Most of us left the ship for the 1:00 p.m. excursion to nearby Honfleur. The cruise director warned us that if we did not go on this outing, that it was important to remain on the ship. Otherwise, we would be left in Caudebec-en-Caux.
Louis XVI is attributed to creating the inner harbor in Honfleur. It is lined with restaurants, bars and art galleries. This attraction created a desire to build high-rise homes next to the port.
Instead of receiving commercial ships or fishing boats, the Vieux Bassin attracts yachts and restaurants. Commercial boats are kept out of the center in larger docks.
We were on the green tour led by the lady in the blue jacket (see photo above) with the green “lollipop”. She was a reference encyclopedia on Honfleur, easily reciting its history and today’s news and events.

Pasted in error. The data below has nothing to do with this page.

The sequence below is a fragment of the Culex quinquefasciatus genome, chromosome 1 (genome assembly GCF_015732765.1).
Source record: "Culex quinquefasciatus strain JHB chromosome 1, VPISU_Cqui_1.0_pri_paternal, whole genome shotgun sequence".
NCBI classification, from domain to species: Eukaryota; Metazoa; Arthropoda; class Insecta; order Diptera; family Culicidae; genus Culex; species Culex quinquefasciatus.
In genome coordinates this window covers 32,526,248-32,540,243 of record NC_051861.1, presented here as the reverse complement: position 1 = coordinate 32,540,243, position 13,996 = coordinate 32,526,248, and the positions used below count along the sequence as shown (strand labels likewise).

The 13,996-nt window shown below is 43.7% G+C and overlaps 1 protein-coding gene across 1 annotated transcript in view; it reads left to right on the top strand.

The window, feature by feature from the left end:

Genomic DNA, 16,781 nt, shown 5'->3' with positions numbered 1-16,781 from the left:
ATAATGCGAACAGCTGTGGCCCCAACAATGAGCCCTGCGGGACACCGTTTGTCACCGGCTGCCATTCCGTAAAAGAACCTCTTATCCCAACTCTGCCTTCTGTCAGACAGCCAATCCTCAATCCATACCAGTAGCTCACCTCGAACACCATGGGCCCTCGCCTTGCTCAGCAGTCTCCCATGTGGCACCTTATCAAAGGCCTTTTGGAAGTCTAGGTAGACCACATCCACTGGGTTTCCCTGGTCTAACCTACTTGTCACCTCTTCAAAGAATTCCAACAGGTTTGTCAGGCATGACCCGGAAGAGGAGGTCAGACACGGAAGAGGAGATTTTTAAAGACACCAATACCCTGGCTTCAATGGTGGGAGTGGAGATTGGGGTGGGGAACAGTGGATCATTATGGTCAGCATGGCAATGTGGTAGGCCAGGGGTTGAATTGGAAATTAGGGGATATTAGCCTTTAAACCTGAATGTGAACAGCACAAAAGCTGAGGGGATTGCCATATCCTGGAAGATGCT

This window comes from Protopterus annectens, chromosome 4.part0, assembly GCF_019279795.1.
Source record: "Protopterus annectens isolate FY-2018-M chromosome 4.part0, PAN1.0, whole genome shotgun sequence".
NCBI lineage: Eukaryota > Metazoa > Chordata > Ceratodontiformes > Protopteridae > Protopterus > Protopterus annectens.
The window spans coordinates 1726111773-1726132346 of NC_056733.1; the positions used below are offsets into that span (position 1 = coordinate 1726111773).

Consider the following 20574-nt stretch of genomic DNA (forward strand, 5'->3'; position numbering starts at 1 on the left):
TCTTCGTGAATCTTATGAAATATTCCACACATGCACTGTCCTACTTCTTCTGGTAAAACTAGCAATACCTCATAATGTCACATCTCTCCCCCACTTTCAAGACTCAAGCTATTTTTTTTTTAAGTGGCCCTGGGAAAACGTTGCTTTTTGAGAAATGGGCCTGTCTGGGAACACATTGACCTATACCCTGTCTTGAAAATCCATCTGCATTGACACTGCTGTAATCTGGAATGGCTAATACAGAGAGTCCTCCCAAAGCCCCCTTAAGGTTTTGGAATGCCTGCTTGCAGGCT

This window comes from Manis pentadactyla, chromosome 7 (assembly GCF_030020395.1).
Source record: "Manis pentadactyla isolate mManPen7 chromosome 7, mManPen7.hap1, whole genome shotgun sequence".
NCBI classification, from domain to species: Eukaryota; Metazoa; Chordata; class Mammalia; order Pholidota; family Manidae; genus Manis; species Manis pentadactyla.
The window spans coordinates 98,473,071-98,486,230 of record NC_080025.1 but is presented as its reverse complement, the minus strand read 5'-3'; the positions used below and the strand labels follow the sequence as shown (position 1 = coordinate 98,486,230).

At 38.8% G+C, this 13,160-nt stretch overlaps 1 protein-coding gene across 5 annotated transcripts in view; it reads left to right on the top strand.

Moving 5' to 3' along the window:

It is difficult to tell from this picture, but is leading up to a drawbridge. Since commercial boats aren’t parked in the inner harbor, the drawbridge doesn’t go up very often.
This building was built in the late 1400’s. The foundation is stone to protect it from the elements and the top of it is wood. To preserve the top portion of this building, shingles were added. The top portion of the building actually extends slightly outward. This was an architectural style that was abandoned in the 1700’s.
I was determined to eat some local food. Despite the warning from our tour guide, we ate in touristy Vieux Bassin mostly to enjoy the view. I ordered curry mussels and frites and she had a glass of white wine. We enjoyed people watching the entire time.
While we spent the day in Honfleur, our ship traveled to La Havre. Instead of our bus returning us to this morning’s dock, we arrived in La Havre. There we would spend the night and use that as our port for Normandy Beach.